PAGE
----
Q&A: Martin Reyes MW

Notable MW, wearer of many hats

A first-generation American, Martin Reyes is the first Master of Wine of Mexican descent. With a prolific career as a buyer, importer, educator, speaker, international judge, writer and winemaker, he has held influential roles in many sectors of the industry, including the principal buyer and importer for wine club programs for partners such as The New York Times, Food & Wine Magazine and Williams-Sonoma. In 2015, he was named one of Wine Enthusiast’s Top Forty under Forty Tastemakers. Today, Reyes directs production for Sonoma-based Peter Paul Wines, works closely with Spottswoode Estate on climate action and sustainability initiatives, and consults across the full wine supply chain. He launched Reyes Selections in 2018, a small portfolio of his favorite producers. In his spare time, he’s an instructor for and He resides in Benicia, California with his wife and two children.

When and how did you realize you wanted wine to be your career?

MR: After a year of working alongside a trained sommelier at a local wine shop, where I was paid to run events but found myself more interested in the wine than event planning, it clicked. But even before that, around 2001, it was more about survival mode than career choices, so I was also a bartender trying to make ends meet. The real break came when K&L Wine Merchants called in 2003. I decided that wine was going to be my career, even if it would never be a high-paying one.

What is something surprising most people don’t know about Masters of Wine?

MR: The most valuable assets aren’t what you think. You’d think it helps in terms of a wine career, but not through super-duper knowledge gained — although it allows you to pass the exams. Instead, it’s about how to learn to become a master of asking great/the right questions about wine as opposed to “knowing everything there is there is to know about it.” For example, I understood the winemaking process enough to know what I didn’t know when I became a winemaker for Peter Paul Wines. I still needed practical assistance but knew what questions to ask and when to ask them. Being an MW teaches you how to problem-solve with a critical mind, rather than depend on mere information recall. Secondly, the MWs are a close-knit community filled with kindred spirits that are part of your network allowing for more opportunities. That helps traction in your career more than you think.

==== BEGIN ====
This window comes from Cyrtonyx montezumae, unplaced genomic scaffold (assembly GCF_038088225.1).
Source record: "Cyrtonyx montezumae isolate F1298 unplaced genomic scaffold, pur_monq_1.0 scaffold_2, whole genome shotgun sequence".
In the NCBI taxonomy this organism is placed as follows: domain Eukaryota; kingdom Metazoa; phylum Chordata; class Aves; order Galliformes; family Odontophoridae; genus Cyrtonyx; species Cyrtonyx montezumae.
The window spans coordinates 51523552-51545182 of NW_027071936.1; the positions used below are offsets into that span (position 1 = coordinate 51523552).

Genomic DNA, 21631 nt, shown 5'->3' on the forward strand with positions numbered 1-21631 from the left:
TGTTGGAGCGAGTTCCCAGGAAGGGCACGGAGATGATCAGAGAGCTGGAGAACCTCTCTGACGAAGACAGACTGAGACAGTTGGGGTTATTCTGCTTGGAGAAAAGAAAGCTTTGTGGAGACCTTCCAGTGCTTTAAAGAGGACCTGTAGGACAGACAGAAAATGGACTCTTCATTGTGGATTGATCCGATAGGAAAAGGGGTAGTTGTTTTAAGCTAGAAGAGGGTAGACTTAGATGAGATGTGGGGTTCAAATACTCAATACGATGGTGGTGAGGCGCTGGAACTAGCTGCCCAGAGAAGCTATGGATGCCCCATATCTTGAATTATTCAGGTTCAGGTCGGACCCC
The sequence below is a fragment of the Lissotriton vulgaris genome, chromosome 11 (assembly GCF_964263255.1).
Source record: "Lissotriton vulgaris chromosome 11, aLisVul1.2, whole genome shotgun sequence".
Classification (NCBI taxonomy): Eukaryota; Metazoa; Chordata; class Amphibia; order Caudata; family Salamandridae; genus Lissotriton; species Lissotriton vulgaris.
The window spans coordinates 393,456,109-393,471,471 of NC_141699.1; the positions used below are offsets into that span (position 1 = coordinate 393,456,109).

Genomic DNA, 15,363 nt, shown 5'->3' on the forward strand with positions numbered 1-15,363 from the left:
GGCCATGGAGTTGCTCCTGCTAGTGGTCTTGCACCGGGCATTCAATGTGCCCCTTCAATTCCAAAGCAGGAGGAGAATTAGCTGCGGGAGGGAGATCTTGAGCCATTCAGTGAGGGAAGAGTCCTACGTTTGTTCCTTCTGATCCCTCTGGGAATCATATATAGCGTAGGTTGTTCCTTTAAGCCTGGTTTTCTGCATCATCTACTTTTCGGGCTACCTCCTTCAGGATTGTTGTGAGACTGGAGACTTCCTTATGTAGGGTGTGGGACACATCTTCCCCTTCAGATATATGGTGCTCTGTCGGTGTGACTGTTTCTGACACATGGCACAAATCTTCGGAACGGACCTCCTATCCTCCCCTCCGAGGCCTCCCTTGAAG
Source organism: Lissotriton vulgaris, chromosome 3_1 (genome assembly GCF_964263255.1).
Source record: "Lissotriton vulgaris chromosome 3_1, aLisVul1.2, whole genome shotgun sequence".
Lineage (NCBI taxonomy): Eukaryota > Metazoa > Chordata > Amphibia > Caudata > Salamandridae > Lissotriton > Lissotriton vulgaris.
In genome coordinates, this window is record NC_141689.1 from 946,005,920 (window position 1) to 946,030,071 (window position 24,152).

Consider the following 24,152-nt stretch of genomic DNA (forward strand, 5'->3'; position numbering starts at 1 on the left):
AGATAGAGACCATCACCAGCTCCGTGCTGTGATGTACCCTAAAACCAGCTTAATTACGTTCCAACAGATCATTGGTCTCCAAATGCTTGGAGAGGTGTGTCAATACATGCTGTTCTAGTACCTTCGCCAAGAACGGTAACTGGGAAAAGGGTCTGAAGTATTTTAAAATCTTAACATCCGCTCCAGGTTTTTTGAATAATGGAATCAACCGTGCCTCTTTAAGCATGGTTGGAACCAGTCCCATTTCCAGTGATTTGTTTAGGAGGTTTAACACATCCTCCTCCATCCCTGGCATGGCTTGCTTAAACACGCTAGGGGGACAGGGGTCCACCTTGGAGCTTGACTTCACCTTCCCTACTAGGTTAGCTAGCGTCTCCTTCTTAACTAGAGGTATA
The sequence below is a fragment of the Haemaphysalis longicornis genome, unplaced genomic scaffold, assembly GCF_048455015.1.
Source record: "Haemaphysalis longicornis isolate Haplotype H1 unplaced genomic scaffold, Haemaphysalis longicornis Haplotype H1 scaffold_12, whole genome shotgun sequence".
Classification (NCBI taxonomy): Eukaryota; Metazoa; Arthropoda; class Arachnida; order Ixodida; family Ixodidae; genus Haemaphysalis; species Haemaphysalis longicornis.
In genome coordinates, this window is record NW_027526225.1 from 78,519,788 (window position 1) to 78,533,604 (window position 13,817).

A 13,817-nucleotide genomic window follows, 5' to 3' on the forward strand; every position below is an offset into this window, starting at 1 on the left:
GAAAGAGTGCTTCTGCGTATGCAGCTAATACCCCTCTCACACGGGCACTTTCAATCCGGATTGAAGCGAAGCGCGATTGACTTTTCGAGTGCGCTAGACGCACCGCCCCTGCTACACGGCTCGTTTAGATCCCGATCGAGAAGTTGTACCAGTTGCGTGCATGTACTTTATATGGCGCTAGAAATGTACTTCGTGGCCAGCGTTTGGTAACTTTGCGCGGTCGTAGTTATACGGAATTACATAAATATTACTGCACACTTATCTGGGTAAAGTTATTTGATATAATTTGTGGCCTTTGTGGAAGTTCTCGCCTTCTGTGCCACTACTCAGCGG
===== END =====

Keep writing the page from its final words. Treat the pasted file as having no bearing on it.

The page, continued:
You are a winemaker, wine brand ambassador, importer and wine educator. Which “hat” is the most challenging?

MR: The consulting hat for Reyes Wine Group has a growing specialization in the climate action and sustainability field. That’s a challenge upfront. It’s decidedly not a sexy topic and sometimes perceived as a distraction in wine. It’s not the most exciting [topic] compared to romance of wine, spirit of wine, top quality, luxury, etc., but we MUST acknowledge how all the things we LOVE about wine will be impacted by the pending climate chaos. Converting concern for the environment into real action, and eroding misconceptions, politics, conflicts of interest and competing priorities among various silos in the wine trade is proving to be the most challenging but also most rewarding part of my work.

Which “hat” do you currently enjoy most?

MR: Day-to-day? It’s shepherding the evolution of Peter Paul Wines. While it wasn’t my passion to be a winemaker — nor do I really consider myself one; I am just a palate with decision-making authority —this is one of the more rewarding roles as it allows the ability to experience what I have learned in theory first-hand.

What is the latest wine that changed your perception?

MR: At a recent Balkan wine tasting I attended, there was a deep dive into the dry wines of Hungary, which I have rarely tasted. I was absolutely spellbound by the lessons and the unique perspective of those dry, scintillating, thrilling whites from Hungary. The cherry on top? How it reminded me the vastness that remains to learn/experience/taste in this industry, even after all these years.

Any exciting new projects on the horizon?

MR: Exciting new horizons. I am working with several Napa Valley organizations to create a month-long event in 2022 to raise the bar on the need for critical mass on the topics of sustainability and climate action. I want to give back to my community by helping to protect what I love about wine so that my kids and their kids can enjoy it someday, too.

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